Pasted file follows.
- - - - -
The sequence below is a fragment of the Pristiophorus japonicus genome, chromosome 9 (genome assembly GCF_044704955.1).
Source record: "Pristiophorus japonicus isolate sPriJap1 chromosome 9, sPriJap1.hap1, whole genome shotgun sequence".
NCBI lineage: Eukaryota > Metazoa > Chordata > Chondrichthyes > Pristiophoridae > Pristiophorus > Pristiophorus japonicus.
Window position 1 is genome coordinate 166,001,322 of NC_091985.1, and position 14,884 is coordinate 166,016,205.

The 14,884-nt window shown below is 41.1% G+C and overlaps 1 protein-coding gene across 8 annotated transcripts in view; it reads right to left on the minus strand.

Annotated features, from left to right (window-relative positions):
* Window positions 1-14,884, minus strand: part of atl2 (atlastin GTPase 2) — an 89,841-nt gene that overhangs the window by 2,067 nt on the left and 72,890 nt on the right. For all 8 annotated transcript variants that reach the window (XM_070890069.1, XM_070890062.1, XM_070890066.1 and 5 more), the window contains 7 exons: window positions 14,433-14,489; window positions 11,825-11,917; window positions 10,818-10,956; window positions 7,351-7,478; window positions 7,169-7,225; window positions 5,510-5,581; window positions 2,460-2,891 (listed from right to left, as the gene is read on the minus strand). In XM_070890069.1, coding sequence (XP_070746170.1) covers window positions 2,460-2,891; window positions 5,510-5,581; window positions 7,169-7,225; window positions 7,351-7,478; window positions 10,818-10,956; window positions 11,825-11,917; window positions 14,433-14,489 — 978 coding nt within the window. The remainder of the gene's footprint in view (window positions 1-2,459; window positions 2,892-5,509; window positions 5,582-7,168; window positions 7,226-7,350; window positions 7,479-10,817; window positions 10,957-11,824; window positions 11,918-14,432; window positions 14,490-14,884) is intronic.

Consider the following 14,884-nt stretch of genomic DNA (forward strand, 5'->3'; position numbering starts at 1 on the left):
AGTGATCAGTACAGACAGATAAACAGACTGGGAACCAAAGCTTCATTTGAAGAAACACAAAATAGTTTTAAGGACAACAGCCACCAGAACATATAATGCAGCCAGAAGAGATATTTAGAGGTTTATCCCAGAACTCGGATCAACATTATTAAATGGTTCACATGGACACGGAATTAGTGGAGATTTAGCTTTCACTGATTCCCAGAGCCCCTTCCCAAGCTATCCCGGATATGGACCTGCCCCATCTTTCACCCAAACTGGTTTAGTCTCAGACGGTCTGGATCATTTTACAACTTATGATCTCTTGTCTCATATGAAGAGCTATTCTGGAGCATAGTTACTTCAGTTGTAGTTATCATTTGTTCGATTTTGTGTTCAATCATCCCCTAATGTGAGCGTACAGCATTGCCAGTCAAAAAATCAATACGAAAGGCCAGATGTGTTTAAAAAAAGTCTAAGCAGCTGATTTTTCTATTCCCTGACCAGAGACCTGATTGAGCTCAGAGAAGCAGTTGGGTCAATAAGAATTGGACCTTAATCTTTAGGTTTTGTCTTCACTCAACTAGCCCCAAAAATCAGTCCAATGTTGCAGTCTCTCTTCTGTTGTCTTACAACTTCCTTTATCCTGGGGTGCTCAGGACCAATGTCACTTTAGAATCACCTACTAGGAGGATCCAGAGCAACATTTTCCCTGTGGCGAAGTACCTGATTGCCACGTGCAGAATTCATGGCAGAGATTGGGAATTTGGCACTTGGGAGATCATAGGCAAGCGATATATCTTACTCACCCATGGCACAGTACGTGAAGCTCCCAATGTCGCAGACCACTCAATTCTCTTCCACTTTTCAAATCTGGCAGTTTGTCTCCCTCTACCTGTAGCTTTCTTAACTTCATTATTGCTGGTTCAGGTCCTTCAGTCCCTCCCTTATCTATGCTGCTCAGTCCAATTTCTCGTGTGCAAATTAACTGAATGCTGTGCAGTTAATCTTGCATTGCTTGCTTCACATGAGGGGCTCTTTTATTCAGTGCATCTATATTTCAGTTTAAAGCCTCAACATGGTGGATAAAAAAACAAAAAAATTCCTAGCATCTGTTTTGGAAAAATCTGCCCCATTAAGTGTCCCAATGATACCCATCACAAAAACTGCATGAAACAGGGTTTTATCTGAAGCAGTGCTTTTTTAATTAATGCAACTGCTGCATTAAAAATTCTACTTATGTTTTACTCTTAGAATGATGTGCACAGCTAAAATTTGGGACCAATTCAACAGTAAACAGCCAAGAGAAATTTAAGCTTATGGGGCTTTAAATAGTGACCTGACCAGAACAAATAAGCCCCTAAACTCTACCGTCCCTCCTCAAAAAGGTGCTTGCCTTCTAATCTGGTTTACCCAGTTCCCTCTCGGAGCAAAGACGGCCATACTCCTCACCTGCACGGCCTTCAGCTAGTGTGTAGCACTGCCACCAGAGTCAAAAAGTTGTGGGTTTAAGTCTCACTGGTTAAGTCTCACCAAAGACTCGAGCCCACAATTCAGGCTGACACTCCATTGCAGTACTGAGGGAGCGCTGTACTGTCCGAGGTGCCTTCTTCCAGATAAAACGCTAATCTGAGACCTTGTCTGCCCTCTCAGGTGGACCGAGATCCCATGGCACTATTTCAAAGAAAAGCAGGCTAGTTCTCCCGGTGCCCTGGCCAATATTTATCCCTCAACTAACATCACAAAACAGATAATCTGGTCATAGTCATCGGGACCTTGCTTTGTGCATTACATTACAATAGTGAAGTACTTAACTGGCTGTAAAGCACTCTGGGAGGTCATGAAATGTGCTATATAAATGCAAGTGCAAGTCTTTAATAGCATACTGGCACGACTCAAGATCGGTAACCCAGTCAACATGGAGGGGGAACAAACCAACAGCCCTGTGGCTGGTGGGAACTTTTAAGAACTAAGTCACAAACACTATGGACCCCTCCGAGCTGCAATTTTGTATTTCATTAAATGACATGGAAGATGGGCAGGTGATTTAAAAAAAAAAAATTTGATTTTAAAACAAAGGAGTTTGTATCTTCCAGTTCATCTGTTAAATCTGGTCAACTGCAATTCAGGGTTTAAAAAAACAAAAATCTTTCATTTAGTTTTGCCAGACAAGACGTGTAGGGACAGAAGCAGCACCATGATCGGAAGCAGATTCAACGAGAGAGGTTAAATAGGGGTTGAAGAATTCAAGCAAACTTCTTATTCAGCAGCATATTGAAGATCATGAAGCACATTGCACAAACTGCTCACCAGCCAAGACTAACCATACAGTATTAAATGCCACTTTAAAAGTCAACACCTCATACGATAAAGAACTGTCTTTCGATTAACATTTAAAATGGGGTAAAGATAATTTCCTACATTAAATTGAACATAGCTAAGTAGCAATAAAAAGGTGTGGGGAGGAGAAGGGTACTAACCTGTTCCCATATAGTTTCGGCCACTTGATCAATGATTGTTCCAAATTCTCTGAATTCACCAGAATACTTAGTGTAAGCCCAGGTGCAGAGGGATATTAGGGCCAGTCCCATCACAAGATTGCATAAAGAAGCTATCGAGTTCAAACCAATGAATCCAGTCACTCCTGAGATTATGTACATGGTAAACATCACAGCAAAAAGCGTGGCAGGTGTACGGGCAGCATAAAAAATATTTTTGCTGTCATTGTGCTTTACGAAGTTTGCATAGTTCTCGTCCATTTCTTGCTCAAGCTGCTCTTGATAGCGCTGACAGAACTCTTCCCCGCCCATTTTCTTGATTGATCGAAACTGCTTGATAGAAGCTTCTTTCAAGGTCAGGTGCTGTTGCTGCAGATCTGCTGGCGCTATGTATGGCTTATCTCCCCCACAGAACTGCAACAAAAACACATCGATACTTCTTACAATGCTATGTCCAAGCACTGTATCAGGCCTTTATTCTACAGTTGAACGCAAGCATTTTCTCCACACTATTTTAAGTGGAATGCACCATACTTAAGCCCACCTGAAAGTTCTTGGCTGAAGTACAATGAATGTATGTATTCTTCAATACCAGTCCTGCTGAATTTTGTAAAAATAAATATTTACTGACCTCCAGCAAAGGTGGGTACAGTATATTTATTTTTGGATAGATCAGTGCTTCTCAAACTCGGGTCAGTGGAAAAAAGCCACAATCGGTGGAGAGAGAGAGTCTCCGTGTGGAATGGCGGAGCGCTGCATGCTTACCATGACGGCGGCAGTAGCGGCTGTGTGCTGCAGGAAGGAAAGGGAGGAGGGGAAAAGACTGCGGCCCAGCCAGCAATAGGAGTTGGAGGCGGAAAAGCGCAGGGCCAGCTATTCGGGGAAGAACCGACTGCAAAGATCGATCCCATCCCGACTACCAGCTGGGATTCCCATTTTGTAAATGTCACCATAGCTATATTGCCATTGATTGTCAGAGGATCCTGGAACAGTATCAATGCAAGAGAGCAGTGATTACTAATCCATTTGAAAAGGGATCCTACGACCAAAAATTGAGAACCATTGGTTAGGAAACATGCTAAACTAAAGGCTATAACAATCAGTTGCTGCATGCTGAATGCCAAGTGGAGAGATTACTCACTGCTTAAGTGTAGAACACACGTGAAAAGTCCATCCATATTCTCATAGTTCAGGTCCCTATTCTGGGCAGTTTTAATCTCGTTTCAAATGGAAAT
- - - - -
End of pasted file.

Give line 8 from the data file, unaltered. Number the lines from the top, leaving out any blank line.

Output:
Consider the following 14,884-nt stretch of genomic DNA (forward strand, 5'->3'; position numbering starts at 1 on the left):